Sunday, February 24, 2008

Epic and monumental

Saw the Diana Vishneva-travaganza, Beauty in Motion, this weekend at City Center. For those of you who don't keep up with the bunhead world, Vishneva is a prima ballerina at the Mariinsky Theater as well as a principal with American Ballet Theatre. In terms of ballet, she's a supernova—the kind who can draw crowds (City Center ain't small) based on her name alone. Not being a ballet expert, I won't say much about the evening, except that yes, she is that hot, and two of the three short pieces by Moses Pendleton (of Momix fame) not only pushed cutesiness as far as it could go, but they also felt like a total waste of Vishneva's time and effort as they could have been performed by just about any dancer with a modicum of training. (Unfortunately the Sheila wasn't feeling well and we had to leave at the second intermission, thus preventing us from witnessing a piece of which the Times said "when we get to hell, it will be full of ballets like this"—which of course made me really regret to have missed it!)

But let's just focus for a second on what is now my favorite program bio ever: that of Tatiana Chernova, designer for the Pierrot Lunaire ballet. Some choice excerpts:

"Her distinctive vision of the world and style make her a unique and vivid phenomenon in the motley flow of artistic trends. Both literalness in the standard realist manner and absorption in quotidian detail are profoundly alien to the very nature of her creativity."

"Chernova's style is epic and monumental. Large-format panels, like mysterious mirages, combine the read and the conditional. The precisely calibrated correlation between the abstract and the concrete, dreams and reality, is always present in the work of Tatiana Chernova. Her works can be regarded infinitetely. At first our eyes capture the image as a whole, then they begin to travel, stopping at various details. Without noticing it, we are drawn inside the painting, into its spatial medium. And that is yet another magical characteristic of her art."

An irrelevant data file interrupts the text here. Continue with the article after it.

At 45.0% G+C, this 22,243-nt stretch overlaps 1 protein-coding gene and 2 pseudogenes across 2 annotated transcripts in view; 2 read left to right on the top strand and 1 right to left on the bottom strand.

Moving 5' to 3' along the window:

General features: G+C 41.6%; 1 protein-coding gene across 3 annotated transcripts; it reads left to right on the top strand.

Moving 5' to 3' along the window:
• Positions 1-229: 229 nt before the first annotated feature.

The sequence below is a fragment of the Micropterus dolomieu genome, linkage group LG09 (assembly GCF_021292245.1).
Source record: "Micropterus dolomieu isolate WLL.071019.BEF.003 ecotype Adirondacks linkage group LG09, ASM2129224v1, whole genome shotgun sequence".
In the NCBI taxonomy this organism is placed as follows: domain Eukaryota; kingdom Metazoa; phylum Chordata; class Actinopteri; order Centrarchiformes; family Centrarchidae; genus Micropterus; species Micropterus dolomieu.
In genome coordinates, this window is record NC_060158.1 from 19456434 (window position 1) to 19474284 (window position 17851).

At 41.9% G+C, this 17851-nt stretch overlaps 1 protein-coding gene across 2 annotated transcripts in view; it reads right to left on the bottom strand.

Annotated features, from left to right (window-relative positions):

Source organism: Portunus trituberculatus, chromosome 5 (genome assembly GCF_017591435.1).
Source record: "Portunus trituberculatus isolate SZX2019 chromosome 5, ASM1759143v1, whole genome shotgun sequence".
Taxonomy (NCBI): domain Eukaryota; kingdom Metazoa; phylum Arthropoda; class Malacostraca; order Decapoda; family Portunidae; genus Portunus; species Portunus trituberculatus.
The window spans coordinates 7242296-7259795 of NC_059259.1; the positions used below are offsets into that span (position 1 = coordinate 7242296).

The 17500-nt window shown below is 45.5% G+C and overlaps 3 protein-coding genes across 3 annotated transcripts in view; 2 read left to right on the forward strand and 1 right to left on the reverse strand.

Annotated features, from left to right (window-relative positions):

"Everything in her paintings is voluminous yet weightless. A strong 'sculptural' sense of form and pleasure in drawing difficult angles and dizzying compositions define her optical paintings in the manner of Michelangelo's ceilings and the academy of the Carracci brothers (17th century)."

If only all bios could be as wonderfully unselfconscious… Alas, Playbill is full of to-the-point awards recaps, mentions of Law & Order, and grateful thanks to god and agents. I don't see Tatiana Chernova thanking deities or agents—she obviously doesn't need either.

No comments: